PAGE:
Bottom Line: Exercising and breaking into a sweat makes me feel good mentally and physically, it's also good for my diabetes and my heart, not to mention my glutes!

And I need to embrace other forms of exercise, instead of stubbornly focusing on my go-to, which is walking. I need to get on my bike, maybe consider the elliptical, and start up with weights again. Cleaning and organizing the black hole that is my storage closet wouldn't kill me either. 

The simple act of writing about my fears and sharing them with you guys makes me feel better and more positive about the whole sitch.

I'm glad I could talk it out with you guys - thanks for listening and for making me feel better! Xoxo

Wednesday, October 10, 2018

Diabetes Hardware & The Moisturizer/Sunscreen Chess Game

Re: Dex, I am only referring to the G6
I need/require good moisturizers for both face and bod - because thank-you dry skin!
Also, I like to feel silky soft and smooth~ 
And I use sunscreens with built in moisturizers for both and you know I reapply liberally. 

But thanks to diabetes - I'm always playing a continual moisturizer/sunscreen chess game - 
as in thinking three steps ahead re: my next Omnipod placement and immediately after putting on a fresh pod.  
OK, 3 days ahead re: where my next Omnipod placement will be. 
Heck, sometimes even six days ahead! 

Bottom line: If you wear diabetes hardware, you know that moisturizers and pod/pump/cgm/libre stickums don't always work well together. 

The struggle is real. 
Calculating my next move on the chessboard that is my body - 3 days in advance has become part of both my diabetes brain and regiment, as is acknowledging that Skin-tac is both ally and enemy. 

Do you find yourself playing the diabetes hardware Vs moisturizer/sunscreen chess game ?
If so, what's your 'tactic' ? 

Monday, September 24, 2018

Diabetes In The Wild At The Harvest Moon Party~

Friday night I received an invite via text to a Saturday night Harvest Moon party, promising good people, good fun, and a beautiful view of the moon.
Sidebar: Tonight (September 24th,) is the official Harvest Moon for the Americas - but it’s pouring buckets in my neck of the woods so I’m not sure I’ll see it. 

But I digress. 

Cut to Saturday night. I drove over to the party, parked my car and with pumpkin bread in hand, walked through the front door and into the kitchen - where I was immediately greeted with hugs and by people I haven’t seen in ages, while simultaneously being introduced to new faces. 

Thanks to kismet, I had two “diabetes in the wild,” encounters with two kick-ass women with personal and professional connections to diabetes. 

"Diabetes in the wild," encounter number one occurred outside on the deck - where my friend was talking to a young woman. I didn't know anyone out and the deck and felt like a dork. My friend motioned for me to come over. I did, he introduced us and mentioned that I wrote a Diabetes Blog. 
Turns out she was a grade school teacher who had a student with t1. 
She told me how she’d become aware of all things diabetes related and was learning more everyday. 
We talked about growing up with diabetes, she asked me about my low and high blood sugar tells and I told her.
Two weeks into the school year and this woman knew a lot about t1 and clearly wanted to learn more. Quite frankly, I WAS IMPRESSED. 
And IMO, her t1 student was lucky to have her as both a teacher and a friend. 
I gave Teacher Lady a few resources including CWD and Coco The Monkey.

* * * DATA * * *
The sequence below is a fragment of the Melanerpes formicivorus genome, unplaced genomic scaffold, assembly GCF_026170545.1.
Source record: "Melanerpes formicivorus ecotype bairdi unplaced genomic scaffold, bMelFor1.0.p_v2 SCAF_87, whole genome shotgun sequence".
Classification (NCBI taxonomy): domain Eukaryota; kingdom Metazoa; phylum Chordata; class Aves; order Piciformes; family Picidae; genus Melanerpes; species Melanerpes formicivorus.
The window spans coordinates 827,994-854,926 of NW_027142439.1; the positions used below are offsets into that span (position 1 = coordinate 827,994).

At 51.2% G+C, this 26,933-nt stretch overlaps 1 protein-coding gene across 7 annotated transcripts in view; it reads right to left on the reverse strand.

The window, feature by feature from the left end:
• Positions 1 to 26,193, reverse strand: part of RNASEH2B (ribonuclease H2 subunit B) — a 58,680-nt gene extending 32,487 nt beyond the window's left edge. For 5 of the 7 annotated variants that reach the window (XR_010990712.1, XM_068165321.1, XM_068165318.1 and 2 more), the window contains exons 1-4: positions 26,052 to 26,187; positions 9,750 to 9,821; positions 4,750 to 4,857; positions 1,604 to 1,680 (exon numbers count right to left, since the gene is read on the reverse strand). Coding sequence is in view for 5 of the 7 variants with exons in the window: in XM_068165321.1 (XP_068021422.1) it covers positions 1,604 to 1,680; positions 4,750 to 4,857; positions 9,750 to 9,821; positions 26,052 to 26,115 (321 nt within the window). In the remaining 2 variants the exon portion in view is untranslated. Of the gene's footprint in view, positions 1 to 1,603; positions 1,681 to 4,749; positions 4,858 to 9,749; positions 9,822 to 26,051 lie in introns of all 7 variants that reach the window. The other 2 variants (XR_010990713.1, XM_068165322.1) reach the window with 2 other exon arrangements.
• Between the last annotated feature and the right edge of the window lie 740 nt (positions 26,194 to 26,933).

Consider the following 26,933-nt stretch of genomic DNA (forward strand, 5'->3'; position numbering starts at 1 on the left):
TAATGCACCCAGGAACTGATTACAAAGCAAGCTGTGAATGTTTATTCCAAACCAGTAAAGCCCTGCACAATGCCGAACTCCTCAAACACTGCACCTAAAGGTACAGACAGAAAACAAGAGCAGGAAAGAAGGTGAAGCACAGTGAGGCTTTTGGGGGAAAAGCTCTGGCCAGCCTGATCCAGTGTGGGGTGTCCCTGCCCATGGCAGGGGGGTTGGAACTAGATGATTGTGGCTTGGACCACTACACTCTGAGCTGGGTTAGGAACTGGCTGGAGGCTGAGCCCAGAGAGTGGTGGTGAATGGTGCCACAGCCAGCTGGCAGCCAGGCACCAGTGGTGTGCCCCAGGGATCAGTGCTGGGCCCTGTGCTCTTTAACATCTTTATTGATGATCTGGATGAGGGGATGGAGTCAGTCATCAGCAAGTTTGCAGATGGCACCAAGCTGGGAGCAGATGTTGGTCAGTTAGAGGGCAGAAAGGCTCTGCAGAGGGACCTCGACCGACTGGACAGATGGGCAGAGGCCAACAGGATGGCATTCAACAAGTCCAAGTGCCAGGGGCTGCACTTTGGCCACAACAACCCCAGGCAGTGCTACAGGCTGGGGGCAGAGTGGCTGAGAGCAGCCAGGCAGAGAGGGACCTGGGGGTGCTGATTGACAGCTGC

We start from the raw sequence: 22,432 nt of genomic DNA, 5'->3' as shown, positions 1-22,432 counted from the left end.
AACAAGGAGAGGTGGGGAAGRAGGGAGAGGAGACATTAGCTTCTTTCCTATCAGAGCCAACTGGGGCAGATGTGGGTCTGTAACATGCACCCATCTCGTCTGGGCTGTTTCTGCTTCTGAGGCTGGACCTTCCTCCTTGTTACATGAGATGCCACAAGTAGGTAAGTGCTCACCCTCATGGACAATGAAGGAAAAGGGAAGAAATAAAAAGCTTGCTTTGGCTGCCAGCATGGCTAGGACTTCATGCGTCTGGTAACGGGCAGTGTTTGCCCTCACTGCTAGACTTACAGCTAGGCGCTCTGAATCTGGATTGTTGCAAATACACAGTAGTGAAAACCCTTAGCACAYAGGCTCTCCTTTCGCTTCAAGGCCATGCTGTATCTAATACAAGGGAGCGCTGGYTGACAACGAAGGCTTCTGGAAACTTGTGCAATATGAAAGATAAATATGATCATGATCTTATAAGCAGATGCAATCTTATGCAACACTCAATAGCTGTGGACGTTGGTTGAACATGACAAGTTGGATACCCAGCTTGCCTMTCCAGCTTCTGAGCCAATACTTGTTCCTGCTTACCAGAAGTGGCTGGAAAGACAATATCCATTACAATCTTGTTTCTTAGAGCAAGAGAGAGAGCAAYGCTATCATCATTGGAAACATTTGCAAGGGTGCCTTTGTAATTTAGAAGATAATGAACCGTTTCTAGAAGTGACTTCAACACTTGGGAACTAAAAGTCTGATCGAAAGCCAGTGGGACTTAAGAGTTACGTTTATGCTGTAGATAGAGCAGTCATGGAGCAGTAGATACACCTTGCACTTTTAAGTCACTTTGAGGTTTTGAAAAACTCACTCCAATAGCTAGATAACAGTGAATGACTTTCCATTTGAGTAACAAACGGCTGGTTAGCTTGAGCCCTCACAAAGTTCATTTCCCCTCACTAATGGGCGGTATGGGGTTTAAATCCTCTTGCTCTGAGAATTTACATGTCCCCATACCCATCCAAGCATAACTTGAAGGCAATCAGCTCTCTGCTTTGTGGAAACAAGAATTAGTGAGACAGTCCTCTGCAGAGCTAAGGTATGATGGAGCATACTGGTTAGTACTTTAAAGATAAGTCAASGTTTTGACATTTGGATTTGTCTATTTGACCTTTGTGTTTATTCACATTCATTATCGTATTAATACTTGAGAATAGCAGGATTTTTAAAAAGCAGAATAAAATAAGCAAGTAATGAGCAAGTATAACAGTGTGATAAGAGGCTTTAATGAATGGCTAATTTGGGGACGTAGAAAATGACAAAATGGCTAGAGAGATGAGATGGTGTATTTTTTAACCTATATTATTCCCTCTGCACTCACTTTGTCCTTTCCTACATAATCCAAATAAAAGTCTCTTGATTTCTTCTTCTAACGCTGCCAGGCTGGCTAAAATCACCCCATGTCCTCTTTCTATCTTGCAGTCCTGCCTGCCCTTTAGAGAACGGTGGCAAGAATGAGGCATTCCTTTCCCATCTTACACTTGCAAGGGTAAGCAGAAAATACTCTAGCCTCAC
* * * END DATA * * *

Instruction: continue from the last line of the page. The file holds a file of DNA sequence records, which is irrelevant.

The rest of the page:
HELLO KISMET. As soon as I mentioned Coco, I remembered that I had a set of Coco books in my trunk. 
Sidebar: I was going to give the books to a local t1, but she already had them - so the books had been living in my trunk for a month.

I went out to my car; searched my trunk and found the Coco books, went back inside and handed them over. Teacher Lady couldn't wait to check them out over the weekend and then read them to her class!  

We exchanged numbers and I told her to keep in touch.
Later on in the evening, when I was bolusing via my Omnipod PDM for some crazy delicious autumn leaf sugar cookies, Teacher Lady walked over and said to me on the sly: You good? 
I told her I was and we both laughed. Girlfriend had my back and didn’t blink twice about me bolusing for cookies.

The second “diabetes in the wild” moment occurred later on in the kitchen, when I met a mom of a t1. dMama's daughter was now a mother herself and had lived with diabetes for over 3 decades. 
Like magnets to steal, we started talking about all things diabetes related. 
We discussed surviving the Diabetes Dark Ages, and dMama told me that the very first glucose meter her daughter ever used cost over a thousand dollars and wasn’t covered by insurance.

We discussed scar tissue, diabetes idiosyncrasies, the cost of insulin, and everything in between. We talked about diabetes challenges - back in the diabetes dark ages and ones we struggle with in real time.
I told dMama about the Diabetes Online Community and peer support and gave her some links and info I thought her and her daughter would find helpful. 
Once again I found myself exchanging contact information with someone who “got it.” 

As I put the key in the ignition, I looked up at the moon, partially hidden by deep purple and navy night clouds, and thought about how we are all connected - and how once again, diabetes proves it. 
The amazing kick-ass women I’d met both live near me, each with personal and professional connections to diabetes, and I’d never met either one of them until now - even though we shared mutual friends. 

Bottom Line: The universe is big, the world is smaller than we think - the world of diabetes - even smaller. The moon is magic, the universe knows what it’s doing - and we are meant to meet exactly when we do.